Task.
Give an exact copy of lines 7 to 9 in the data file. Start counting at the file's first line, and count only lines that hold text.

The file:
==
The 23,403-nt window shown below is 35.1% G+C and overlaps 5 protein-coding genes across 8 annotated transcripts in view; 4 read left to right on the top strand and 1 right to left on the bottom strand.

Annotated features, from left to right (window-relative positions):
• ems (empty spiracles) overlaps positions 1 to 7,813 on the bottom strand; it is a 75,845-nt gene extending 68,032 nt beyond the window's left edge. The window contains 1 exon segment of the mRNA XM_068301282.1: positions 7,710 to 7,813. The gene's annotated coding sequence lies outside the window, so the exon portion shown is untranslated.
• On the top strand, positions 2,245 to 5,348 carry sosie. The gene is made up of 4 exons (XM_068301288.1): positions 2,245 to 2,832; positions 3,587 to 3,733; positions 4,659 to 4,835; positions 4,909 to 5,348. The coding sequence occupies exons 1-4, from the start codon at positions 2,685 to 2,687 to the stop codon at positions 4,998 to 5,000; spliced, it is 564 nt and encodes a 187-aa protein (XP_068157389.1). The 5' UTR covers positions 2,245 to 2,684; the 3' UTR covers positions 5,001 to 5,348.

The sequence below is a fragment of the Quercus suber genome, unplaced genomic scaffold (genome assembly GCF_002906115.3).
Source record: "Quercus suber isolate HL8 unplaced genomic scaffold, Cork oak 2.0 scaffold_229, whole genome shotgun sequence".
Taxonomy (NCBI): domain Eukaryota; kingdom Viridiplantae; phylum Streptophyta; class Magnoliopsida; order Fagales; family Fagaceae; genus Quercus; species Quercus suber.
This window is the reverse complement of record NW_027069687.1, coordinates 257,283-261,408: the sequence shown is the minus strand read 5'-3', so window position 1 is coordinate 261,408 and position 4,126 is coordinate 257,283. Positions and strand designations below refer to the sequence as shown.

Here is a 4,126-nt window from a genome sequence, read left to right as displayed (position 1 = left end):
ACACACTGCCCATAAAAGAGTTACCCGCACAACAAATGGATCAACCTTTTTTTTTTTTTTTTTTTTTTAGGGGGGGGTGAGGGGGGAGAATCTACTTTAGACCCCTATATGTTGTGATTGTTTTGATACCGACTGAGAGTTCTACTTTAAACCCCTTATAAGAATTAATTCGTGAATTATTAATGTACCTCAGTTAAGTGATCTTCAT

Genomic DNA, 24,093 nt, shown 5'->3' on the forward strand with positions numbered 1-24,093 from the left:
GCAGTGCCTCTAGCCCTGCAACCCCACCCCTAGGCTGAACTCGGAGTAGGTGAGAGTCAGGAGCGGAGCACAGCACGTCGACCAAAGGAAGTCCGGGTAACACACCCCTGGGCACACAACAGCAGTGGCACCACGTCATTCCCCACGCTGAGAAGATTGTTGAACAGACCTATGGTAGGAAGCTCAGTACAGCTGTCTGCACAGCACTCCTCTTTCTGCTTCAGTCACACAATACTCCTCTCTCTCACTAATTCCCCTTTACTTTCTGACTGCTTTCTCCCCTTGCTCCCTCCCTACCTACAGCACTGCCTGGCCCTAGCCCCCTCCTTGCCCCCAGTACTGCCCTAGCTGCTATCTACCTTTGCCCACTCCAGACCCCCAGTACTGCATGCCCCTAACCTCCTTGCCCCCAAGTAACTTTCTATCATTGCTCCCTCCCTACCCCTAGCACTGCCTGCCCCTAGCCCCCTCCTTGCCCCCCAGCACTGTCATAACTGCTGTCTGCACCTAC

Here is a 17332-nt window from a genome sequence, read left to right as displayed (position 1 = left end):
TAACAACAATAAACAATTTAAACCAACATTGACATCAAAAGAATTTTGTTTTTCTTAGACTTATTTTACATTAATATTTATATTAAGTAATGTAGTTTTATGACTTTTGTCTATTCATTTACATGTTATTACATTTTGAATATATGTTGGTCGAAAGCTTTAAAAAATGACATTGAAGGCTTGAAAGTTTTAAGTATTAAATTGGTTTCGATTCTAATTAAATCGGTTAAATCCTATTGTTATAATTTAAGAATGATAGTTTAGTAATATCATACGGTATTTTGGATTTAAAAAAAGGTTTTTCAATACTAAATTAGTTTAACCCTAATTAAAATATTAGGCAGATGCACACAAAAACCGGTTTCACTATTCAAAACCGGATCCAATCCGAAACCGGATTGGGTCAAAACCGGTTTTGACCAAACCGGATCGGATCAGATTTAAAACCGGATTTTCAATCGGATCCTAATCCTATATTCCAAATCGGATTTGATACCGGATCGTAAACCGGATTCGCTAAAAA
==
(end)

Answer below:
Taxonomy (NCBI): domain Eukaryota; kingdom Viridiplantae; phylum Streptophyta; class Magnoliopsida; order Fagales; family Fagaceae; genus Quercus; species Quercus suber.
This window is the reverse complement of record NW_027069687.1, coordinates 257,283-261,408: the sequence shown is the minus strand read 5'-3', so window position 1 is coordinate 261,408 and position 4,126 is coordinate 257,283. Positions and strand designations below refer to the sequence as shown.

Here is a 4,126-nt window from a genome sequence, read left to right as displayed (position 1 = left end):